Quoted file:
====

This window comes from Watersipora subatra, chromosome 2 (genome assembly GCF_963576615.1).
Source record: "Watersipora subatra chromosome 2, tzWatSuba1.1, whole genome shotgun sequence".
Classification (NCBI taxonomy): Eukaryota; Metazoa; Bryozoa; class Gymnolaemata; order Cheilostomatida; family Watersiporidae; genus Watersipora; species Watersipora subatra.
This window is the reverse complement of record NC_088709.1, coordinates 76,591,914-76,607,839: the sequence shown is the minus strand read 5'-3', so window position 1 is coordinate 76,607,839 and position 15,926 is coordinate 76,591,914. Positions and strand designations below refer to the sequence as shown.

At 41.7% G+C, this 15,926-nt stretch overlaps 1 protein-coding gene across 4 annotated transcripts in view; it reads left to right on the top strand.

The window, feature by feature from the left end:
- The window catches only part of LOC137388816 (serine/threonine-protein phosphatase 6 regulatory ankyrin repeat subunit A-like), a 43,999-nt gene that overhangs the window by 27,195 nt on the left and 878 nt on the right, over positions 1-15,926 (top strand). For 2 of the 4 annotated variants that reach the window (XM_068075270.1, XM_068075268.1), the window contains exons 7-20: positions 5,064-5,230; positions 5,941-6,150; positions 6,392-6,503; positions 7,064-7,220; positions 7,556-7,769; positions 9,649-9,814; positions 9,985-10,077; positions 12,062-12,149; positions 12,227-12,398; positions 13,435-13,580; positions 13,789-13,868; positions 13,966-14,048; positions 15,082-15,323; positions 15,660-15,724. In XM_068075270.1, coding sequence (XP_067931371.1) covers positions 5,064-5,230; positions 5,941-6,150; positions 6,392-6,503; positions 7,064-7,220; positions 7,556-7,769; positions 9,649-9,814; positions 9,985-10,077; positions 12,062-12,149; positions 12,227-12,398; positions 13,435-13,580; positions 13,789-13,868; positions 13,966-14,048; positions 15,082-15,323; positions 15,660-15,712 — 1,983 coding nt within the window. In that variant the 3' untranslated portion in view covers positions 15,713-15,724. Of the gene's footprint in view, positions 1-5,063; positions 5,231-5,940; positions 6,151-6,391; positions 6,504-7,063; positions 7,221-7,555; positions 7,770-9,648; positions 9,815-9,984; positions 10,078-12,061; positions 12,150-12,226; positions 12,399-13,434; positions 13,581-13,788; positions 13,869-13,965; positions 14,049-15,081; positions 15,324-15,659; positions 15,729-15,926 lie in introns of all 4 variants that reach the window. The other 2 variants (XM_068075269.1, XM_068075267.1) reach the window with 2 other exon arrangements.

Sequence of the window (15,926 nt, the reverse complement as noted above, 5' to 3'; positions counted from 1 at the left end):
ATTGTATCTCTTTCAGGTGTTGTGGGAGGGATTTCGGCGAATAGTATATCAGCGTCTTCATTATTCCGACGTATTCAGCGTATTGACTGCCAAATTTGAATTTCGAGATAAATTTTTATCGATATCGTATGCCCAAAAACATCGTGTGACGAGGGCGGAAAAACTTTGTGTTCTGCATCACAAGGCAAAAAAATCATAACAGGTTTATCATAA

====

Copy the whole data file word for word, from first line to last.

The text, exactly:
This window comes from Watersipora subatra, chromosome 2 (genome assembly GCF_963576615.1).
Source record: "Watersipora subatra chromosome 2, tzWatSuba1.1, whole genome shotgun sequence".
Classification (NCBI taxonomy): Eukaryota; Metazoa; Bryozoa; class Gymnolaemata; order Cheilostomatida; family Watersiporidae; genus Watersipora; species Watersipora subatra.
This window is the reverse complement of record NC_088709.1, coordinates 76,591,914-76,607,839: the sequence shown is the minus strand read 5'-3', so window position 1 is coordinate 76,607,839 and position 15,926 is coordinate 76,591,914. Positions and strand designations below refer to the sequence as shown.

At 41.7% G+C, this 15,926-nt stretch overlaps 1 protein-coding gene across 4 annotated transcripts in view; it reads left to right on the top strand.

The window, feature by feature from the left end:
- The window catches only part of LOC137388816 (serine/threonine-protein phosphatase 6 regulatory ankyrin repeat subunit A-like), a 43,999-nt gene that overhangs the window by 27,195 nt on the left and 878 nt on the right, over positions 1-15,926 (top strand). For 2 of the 4 annotated variants that reach the window (XM_068075270.1, XM_068075268.1), the window contains exons 7-20: positions 5,064-5,230; positions 5,941-6,150; positions 6,392-6,503; positions 7,064-7,220; positions 7,556-7,769; positions 9,649-9,814; positions 9,985-10,077; positions 12,062-12,149; positions 12,227-12,398; positions 13,435-13,580; positions 13,789-13,868; positions 13,966-14,048; positions 15,082-15,323; positions 15,660-15,724. In XM_068075270.1, coding sequence (XP_067931371.1) covers positions 5,064-5,230; positions 5,941-6,150; positions 6,392-6,503; positions 7,064-7,220; positions 7,556-7,769; positions 9,649-9,814; positions 9,985-10,077; positions 12,062-12,149; positions 12,227-12,398; positions 13,435-13,580; positions 13,789-13,868; positions 13,966-14,048; positions 15,082-15,323; positions 15,660-15,712 — 1,983 coding nt within the window. In that variant the 3' untranslated portion in view covers positions 15,713-15,724. Of the gene's footprint in view, positions 1-5,063; positions 5,231-5,940; positions 6,151-6,391; positions 6,504-7,063; positions 7,221-7,555; positions 7,770-9,648; positions 9,815-9,984; positions 10,078-12,061; positions 12,150-12,226; positions 12,399-13,434; positions 13,581-13,788; positions 13,869-13,965; positions 14,049-15,081; positions 15,324-15,659; positions 15,729-15,926 lie in introns of all 4 variants that reach the window. The other 2 variants (XM_068075269.1, XM_068075267.1) reach the window with 2 other exon arrangements.

Sequence of the window (15,926 nt, the reverse complement as noted above, 5' to 3'; positions counted from 1 at the left end):
ATTGTATCTCTTTCAGGTGTTGTGGGAGGGATTTCGGCGAATAGTATATCAGCGTCTTCATTATTCCGACGTATTCAGCGTATTGACTGCCAAATTTGAATTTCGAGATAAATTTTTATCGATATCGTATGCCCAAAAACATCGTGTGACGAGGGCGGAAAAACTTTGTGTTCTGCATCACAAGGCAAAAAAATCATAACAGGTTTATCATAA